One of the most fascinating and relevant books I’ve read in recent years is A Whole New Mind: Moving from the Information Age to the Conceptual Age, by Daniel L. Pink. Pink theorizes that in today’s world and in the future market place—-creative, right-brain thinkers will dominate the top positions and be in the highest demand.
Over the past three years, we can see the application of Pink’s theory with regard to the new coaching trends in the NFL.
Creativity defines what the cutting edge is—-and it often gives a team and its players a competitive advantage.
Creativity bolsters team morale.
Fact: Kliff Kingsbury is one of the most creative offensive innovators on planet earth.
Fact: Kingsbury’s offensive designs at the college level have been hugely successful.
Fact: Kingsbury’s teams at Texas Tech lost more games than they won.
Fact: Kingsbury got fired after a losing season wherein his team was highly competitive, even versus ranked teams.
W-Oklahoma St. 41-17
L-West Virginia 34-42
L-24 Iowa St. 31-40
L-4 Oklahoma 46-51
L-15 Texas 34-41
L-Kansas St. 6-21
L Baylor 24-35
5-7 record—-note that Kingsbury lost his starting QB, freshman Alan Bowman, to a punctured lung in the West Virginia game, which the Red Raiders still only lost by 8 points. The next week Kingsbury’s squad won in an upset over TCU behind backup sophomore QB Jett Duffey.
Then, after Bowman returned, he was re-injured before half-time of the Oklahoma game with Texas Tech leading 31-28 and Bowman leading the way on 21-26 passing for 227 yards and 2 TDs. That was it for Bowman. He was lost for the season and did not play in the last three games, all loses. The freshman passed for 227/327/ 2.638yards @ 69.4%/ 17 TDs to 7 ints.
Despite a 5-7 record, Texas Tech had a +75 point differential: 448-373. They averaged 37.3 points per game...and their starting freshman QB missed 4 1⁄2 games.
What’s interesting about today’s high scoring offenses in the NFL is that all 4 teams that remain, the Patriots, Chiefs, Saints and Rams are ranked in the bottom half of the league in yards per play on defense: Rams-28th; Chiefs-24th; Patriots-20th and Saints-18th.
When you look at the makeup of these 4 coaching staffs—-
Patriots—-Bill Belichick HC (19 years) + Josh McDaniels OC (11 years) + Tom Brady QB (19 years)
Chiefs—-Andy Reid HC (6 years) + Bob Sutton DC (6 years) + Patrick Mahomes QB (2 years)
Saints—-Sean Payton HC (13 years) + Dennis Allen DC (4 years) + Drew Brees QB (13 years)
Rams—-Sean McVay HC (2 years) + Wade Phillips DC (2 years) + Jared Goff (3 years)
- The impressive continuity of the veteran trios in New England and New Orleans jump out.
- The continuity in Kansas City jumps out too—-especially seeing they have the #1 seed in the AFC with a 2nd year QB.
- The outlier here is Sean McVay in his 2nd year and winning with a 3rd year QB—-this is what gives hope to young coaches like Matt Nagy and Kliff Kingsbury who are working with young QBs.
In essense, because head coaches are becoming more and more specialized, the defensive coordinators are like second head coaches. It helps that Wade Phillips and Dennis Allen have been head coaches—-Bob Sutton was the head coach at Army for 10 years and was an assistant head coach with the Jets. Where the pattern is flipped in New England, it helps that Josh McDaniels was once a head coach.
These common denominators suggest that Kingsbury can be successful with a young QB if his offense is high scoring and his defense is well coached by a former head coach in Vance Joseph. It doesn’t matter so much that the former head coaches were not highly successful in that role (Phillips, Allen, McDaniels, Sutton and Joseph), what matters is that they have the knowledge, the experience and the gravitas to hold up their end of the bargain.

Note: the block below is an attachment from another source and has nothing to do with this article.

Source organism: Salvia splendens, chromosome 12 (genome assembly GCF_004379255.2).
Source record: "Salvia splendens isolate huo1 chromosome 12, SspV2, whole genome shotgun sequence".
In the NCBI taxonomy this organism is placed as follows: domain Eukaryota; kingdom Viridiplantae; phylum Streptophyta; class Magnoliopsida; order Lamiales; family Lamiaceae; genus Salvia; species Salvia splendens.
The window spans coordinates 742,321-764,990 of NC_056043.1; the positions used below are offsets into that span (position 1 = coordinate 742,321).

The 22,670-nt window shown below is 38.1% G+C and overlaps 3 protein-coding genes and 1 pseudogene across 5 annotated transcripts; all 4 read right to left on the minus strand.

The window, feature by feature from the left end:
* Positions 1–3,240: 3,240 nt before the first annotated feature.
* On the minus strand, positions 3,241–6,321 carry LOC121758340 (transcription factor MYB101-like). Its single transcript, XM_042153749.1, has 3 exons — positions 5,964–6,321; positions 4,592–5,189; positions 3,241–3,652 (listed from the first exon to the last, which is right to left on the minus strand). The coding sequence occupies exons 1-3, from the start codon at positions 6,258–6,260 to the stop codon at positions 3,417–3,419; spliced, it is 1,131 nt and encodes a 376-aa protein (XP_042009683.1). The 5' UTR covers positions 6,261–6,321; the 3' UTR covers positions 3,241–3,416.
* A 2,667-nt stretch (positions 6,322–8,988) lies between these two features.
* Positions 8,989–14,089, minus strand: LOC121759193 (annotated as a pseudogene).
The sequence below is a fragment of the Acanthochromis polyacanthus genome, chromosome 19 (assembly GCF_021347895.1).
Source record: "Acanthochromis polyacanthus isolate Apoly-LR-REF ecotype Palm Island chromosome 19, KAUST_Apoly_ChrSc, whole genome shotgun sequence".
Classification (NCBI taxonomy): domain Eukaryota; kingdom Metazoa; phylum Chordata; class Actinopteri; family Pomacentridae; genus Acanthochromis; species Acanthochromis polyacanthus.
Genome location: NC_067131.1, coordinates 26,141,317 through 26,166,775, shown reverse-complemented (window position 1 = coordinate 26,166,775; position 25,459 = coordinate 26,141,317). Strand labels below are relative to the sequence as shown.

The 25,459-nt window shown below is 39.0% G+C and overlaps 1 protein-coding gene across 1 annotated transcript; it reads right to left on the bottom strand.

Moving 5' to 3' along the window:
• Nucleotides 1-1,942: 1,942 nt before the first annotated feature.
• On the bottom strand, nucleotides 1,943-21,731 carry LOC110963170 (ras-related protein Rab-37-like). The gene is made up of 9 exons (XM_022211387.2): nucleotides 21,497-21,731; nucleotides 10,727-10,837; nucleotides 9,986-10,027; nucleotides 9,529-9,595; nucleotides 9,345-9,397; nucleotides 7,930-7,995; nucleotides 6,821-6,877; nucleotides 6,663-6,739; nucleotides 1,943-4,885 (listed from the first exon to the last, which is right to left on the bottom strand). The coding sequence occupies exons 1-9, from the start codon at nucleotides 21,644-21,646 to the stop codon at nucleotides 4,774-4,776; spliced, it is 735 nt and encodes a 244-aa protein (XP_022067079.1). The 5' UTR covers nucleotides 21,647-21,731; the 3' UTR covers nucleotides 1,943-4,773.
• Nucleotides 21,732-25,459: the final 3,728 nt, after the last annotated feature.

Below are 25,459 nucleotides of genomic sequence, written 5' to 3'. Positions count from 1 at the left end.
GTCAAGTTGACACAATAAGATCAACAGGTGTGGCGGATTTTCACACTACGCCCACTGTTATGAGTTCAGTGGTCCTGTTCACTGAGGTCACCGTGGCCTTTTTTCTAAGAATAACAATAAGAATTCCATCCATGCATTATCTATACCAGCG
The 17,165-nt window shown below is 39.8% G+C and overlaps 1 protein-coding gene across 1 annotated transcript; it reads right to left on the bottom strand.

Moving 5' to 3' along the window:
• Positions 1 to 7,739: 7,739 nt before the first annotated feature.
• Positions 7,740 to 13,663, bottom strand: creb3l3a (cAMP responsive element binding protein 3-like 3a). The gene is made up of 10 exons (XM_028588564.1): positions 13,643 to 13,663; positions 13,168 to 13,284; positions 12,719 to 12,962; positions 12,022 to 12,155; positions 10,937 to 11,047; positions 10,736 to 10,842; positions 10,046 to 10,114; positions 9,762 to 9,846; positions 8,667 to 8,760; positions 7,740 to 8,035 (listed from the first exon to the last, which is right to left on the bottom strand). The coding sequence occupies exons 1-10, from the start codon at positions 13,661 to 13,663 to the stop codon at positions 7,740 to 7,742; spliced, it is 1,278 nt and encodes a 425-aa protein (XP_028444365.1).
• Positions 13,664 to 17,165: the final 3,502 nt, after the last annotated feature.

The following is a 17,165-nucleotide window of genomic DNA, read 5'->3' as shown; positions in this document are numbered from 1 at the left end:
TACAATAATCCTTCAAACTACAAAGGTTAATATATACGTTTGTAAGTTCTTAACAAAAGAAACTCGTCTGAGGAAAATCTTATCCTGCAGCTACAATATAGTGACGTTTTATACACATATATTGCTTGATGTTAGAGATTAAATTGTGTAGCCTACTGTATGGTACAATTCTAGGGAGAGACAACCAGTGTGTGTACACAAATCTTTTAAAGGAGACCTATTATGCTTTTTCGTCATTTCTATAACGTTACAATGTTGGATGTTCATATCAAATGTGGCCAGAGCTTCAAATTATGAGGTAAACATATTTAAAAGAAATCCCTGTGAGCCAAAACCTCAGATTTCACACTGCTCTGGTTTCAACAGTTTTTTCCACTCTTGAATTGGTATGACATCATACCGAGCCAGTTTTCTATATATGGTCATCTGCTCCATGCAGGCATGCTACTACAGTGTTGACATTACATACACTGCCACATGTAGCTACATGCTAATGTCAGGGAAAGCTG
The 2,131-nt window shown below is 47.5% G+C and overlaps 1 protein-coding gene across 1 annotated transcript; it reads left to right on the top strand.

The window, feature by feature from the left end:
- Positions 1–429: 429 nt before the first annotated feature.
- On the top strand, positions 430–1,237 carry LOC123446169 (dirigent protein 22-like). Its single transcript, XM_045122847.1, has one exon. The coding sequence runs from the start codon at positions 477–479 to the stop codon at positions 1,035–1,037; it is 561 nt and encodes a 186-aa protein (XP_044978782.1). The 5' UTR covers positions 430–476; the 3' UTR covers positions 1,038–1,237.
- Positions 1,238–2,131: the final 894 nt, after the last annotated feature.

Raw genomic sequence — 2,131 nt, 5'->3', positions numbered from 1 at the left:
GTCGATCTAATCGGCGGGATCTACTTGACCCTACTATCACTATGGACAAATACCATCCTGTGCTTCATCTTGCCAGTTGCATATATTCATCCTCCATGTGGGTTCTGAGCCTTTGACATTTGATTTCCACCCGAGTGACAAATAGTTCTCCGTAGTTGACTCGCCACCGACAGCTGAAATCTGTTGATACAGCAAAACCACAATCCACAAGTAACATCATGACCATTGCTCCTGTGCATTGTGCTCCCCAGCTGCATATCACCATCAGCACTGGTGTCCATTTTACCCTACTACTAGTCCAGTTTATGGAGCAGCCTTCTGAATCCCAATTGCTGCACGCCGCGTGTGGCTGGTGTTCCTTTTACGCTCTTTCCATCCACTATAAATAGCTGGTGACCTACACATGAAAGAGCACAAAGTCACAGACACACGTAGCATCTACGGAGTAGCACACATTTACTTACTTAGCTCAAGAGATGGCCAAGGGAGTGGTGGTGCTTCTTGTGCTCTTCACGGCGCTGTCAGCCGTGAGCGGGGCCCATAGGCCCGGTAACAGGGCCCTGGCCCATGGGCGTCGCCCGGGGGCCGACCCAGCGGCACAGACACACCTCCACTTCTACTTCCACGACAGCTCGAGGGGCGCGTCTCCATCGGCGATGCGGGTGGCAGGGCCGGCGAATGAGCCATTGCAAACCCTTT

In Daniel L. Pink’s book, he links 6 senses to creative success:
- Creative Design—-at Texas Tech, Kingsbury was known for coming up with 3-4 new innovative plays a week. Remember the time when Kurt Warner and Todd Haley drew up the flea flicker to Larry Fitzgerald on the plane ride to Atlanta?
- Story—-which speaks to the kind of narrative that Kingsbury gives to his players, as in why these designs will work and why they will give the team a competitive advantage.
- Synthesis—-putting the details of the design into practice and executing them in games.
- Empathy—-Kingsbury, when asked about his 35-40 record at Texas Tech said he loved his players at Texas Tech. Anyone who has coached young men through losing seasons knows the effort and pain those players have battled through. Empathy is what drove Eagles’ HC Doug Pederson to hug WR Alshon Jeffery yesterday. Yes, the best coaches are not afraid to feel for their players and even admit when they make mistakes.
- Play—-the work environment is all the more exciting when coaches engage the players in team morale building exercises. Kingsbury is superb at this. Check out this video (especially the ending!):
6. Meaning—-when coaches take the time and effort to get to know their players, it gives added meaning and enthusiasm to the team experience. Yes, Kingsbury was dubbed “Coach Bro’” at Texas A&M and it carried over to Texas Tech, but it’s more because of how young Kingsbury is. Players would never call BA “Coach Bro,’” but they are quick to call him “Cool Uncle.” Bill Parcells, when he was a young coach with Giants, was a “Coach Bro’”...so is Sean McVay...and so is any coach who believes in establishing a meaningful rapport with the players.
When looking at Daniel L. Pink’s 6 senses of creative genius, they appear to be a fitting outline of Kliff Kingsbury’s coaching strengths—-that is—-as long as he remains unafraid of being himself. It’s very ok these days to be young—-and—-creative.
(Thanks to Steve Herman for the video)